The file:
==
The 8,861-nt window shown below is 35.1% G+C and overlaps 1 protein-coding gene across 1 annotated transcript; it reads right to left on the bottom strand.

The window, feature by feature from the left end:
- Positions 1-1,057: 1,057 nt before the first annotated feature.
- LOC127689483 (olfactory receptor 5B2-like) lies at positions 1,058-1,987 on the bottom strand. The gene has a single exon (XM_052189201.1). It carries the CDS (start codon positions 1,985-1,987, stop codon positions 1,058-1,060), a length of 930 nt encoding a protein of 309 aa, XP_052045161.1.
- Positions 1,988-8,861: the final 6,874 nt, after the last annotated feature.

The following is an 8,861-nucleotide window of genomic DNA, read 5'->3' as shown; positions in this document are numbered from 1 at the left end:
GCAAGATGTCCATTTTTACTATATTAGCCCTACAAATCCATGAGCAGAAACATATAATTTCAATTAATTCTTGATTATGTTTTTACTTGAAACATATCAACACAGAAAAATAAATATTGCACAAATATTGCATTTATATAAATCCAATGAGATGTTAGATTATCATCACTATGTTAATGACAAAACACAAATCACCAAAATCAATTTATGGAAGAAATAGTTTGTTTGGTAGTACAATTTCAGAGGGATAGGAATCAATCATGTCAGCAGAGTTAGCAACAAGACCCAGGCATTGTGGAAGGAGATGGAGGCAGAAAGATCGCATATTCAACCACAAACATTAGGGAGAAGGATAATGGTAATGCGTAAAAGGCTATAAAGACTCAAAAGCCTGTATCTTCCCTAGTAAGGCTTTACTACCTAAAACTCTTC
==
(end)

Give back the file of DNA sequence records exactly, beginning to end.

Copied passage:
The 8,861-nt window shown below is 35.1% G+C and overlaps 1 protein-coding gene across 1 annotated transcript; it reads right to left on the bottom strand.

The window, feature by feature from the left end:
- Positions 1-1,057: 1,057 nt before the first annotated feature.
- LOC127689483 (olfactory receptor 5B2-like) lies at positions 1,058-1,987 on the bottom strand. The gene has a single exon (XM_052189201.1). It carries the CDS (start codon positions 1,985-1,987, stop codon positions 1,058-1,060), a length of 930 nt encoding a protein of 309 aa, XP_052045161.1.
- Positions 1,988-8,861: the final 6,874 nt, after the last annotated feature.

The following is an 8,861-nucleotide window of genomic DNA, read 5'->3' as shown; positions in this document are numbered from 1 at the left end:
GCAAGATGTCCATTTTTACTATATTAGCCCTACAAATCCATGAGCAGAAACATATAATTTCAATTAATTCTTGATTATGTTTTTACTTGAAACATATCAACACAGAAAAATAAATATTGCACAAATATTGCATTTATATAAATCCAATGAGATGTTAGATTATCATCACTATGTTAATGACAAAACACAAATCACCAAAATCAATTTATGGAAGAAATAGTTTGTTTGGTAGTACAATTTCAGAGGGATAGGAATCAATCATGTCAGCAGAGTTAGCAACAAGACCCAGGCATTGTGGAAGGAGATGGAGGCAGAAAGATCGCATATTCAACCACAAACATTAGGGAGAAGGATAATGGTAATGCGTAAAAGGCTATAAAGACTCAAAAGCCTGTATCTTCCCTAGTAAGGCTTTACTACCTAAAACTCTTC